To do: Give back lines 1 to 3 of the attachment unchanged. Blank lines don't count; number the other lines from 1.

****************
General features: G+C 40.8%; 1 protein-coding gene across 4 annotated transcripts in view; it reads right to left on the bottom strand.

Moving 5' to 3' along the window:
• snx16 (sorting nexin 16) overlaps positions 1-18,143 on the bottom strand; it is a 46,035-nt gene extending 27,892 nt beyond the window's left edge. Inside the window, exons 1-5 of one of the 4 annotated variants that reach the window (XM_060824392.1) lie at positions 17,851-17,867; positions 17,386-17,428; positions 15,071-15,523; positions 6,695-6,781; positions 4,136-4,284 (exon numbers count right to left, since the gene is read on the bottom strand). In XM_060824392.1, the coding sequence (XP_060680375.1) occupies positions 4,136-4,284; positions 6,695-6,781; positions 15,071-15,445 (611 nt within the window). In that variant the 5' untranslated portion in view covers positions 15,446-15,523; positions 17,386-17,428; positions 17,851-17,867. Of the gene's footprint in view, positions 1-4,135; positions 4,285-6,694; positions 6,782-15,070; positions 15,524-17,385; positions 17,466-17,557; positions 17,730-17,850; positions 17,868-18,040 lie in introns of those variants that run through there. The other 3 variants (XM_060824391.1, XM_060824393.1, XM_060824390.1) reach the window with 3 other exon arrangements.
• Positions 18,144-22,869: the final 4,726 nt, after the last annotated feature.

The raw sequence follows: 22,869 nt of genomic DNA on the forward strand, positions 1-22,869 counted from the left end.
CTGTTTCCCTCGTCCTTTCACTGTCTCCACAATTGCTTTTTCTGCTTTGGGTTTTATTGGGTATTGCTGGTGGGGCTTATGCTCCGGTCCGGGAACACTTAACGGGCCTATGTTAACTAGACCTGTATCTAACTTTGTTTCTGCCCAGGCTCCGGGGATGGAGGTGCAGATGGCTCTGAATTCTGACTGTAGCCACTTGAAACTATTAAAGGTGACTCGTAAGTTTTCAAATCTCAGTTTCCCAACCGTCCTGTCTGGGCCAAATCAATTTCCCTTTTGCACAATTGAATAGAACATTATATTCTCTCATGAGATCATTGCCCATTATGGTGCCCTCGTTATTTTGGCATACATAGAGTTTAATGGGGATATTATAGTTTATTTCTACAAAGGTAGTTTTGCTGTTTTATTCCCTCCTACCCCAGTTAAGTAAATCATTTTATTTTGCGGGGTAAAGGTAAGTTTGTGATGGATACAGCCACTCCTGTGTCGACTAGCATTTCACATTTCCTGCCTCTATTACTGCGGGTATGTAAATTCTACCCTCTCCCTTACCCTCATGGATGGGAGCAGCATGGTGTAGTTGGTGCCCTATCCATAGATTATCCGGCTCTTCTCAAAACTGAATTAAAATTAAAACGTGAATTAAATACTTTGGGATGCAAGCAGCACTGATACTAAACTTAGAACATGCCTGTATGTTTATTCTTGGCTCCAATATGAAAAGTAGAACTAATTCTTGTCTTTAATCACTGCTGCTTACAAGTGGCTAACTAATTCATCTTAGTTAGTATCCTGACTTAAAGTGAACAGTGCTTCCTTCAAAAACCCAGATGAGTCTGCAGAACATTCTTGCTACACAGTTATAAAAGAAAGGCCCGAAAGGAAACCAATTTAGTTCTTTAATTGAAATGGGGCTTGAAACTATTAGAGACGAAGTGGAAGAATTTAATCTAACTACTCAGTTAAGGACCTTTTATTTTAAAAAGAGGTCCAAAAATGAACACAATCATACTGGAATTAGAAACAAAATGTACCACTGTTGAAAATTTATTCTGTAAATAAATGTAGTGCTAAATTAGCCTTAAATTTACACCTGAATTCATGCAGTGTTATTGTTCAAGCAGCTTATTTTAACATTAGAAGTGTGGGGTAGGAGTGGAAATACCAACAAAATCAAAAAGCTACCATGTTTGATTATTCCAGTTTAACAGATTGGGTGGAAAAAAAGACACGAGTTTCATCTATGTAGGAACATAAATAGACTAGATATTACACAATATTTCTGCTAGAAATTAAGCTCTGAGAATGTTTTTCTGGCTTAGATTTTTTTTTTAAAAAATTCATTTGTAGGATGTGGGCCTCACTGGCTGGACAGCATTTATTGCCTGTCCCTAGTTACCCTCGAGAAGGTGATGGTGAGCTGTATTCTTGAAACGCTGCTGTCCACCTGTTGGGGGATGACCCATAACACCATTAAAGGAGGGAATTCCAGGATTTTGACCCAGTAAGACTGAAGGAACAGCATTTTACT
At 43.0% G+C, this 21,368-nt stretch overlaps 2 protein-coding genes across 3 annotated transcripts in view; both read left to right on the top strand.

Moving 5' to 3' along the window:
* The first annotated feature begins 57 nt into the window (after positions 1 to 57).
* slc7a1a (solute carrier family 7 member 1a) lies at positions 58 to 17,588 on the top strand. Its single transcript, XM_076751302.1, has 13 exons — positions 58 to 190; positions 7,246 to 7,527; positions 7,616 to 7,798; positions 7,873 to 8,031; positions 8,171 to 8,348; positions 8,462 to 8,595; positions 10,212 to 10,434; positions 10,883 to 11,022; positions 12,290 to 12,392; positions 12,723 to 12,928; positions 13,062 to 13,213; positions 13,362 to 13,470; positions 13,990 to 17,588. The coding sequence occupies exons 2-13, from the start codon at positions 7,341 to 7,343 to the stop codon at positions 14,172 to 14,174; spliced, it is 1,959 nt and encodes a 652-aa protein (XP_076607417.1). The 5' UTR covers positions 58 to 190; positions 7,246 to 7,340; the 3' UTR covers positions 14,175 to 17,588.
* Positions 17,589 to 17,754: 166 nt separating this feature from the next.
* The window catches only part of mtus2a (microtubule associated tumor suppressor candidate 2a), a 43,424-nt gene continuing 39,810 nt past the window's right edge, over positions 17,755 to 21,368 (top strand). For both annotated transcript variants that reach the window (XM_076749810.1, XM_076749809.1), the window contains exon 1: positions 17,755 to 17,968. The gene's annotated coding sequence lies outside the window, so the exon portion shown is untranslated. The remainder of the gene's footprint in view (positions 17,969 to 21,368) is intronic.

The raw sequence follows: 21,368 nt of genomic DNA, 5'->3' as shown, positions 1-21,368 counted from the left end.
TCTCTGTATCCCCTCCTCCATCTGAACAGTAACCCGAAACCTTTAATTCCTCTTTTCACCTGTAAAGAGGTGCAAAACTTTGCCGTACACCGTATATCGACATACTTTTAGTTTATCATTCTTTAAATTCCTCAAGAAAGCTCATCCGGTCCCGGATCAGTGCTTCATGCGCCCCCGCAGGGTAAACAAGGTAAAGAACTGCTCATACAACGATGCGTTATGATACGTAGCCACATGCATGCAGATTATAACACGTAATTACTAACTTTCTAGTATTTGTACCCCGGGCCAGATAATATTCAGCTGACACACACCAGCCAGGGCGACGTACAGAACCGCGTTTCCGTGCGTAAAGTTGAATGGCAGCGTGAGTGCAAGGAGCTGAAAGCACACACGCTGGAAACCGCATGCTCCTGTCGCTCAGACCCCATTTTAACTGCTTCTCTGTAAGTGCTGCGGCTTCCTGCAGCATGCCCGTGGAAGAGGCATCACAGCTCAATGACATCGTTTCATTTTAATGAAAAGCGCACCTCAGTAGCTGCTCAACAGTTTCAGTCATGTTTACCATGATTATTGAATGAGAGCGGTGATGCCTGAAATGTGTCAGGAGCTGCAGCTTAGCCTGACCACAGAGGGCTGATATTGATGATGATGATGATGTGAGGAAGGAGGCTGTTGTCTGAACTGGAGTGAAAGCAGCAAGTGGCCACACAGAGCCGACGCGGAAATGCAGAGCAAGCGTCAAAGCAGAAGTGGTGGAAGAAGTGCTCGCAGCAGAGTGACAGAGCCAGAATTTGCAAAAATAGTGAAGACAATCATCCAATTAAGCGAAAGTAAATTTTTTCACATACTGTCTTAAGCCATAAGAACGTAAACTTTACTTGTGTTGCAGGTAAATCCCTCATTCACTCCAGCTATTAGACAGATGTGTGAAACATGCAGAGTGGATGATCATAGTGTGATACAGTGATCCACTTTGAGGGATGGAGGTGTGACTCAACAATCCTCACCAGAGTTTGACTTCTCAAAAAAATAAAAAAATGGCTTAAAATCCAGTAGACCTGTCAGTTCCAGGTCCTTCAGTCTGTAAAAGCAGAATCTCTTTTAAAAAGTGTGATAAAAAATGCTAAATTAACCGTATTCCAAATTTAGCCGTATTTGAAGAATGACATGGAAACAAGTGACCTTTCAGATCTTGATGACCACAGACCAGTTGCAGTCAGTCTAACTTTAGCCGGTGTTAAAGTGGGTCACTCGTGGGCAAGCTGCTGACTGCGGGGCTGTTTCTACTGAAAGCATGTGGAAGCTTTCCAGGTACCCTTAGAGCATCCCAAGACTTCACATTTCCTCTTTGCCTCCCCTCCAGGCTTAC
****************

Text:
General features: G+C 40.8%; 1 protein-coding gene across 4 annotated transcripts in view; it reads right to left on the bottom strand.

Moving 5' to 3' along the window:
• snx16 (sorting nexin 16) overlaps positions 1-18,143 on the bottom strand; it is a 46,035-nt gene extending 27,892 nt beyond the window's left edge. Inside the window, exons 1-5 of one of the 4 annotated variants that reach the window (XM_060824392.1) lie at positions 17,851-17,867; positions 17,386-17,428; positions 15,071-15,523; positions 6,695-6,781; positions 4,136-4,284 (exon numbers count right to left, since the gene is read on the bottom strand). In XM_060824392.1, the coding sequence (XP_060680375.1) occupies positions 4,136-4,284; positions 6,695-6,781; positions 15,071-15,445 (611 nt within the window). In that variant the 5' untranslated portion in view covers positions 15,446-15,523; positions 17,386-17,428; positions 17,851-17,867. Of the gene's footprint in view, positions 1-4,135; positions 4,285-6,694; positions 6,782-15,070; positions 15,524-17,385; positions 17,466-17,557; positions 17,730-17,850; positions 17,868-18,040 lie in introns of those variants that run through there. The other 3 variants (XM_060824391.1, XM_060824393.1, XM_060824390.1) reach the window with 3 other exon arrangements.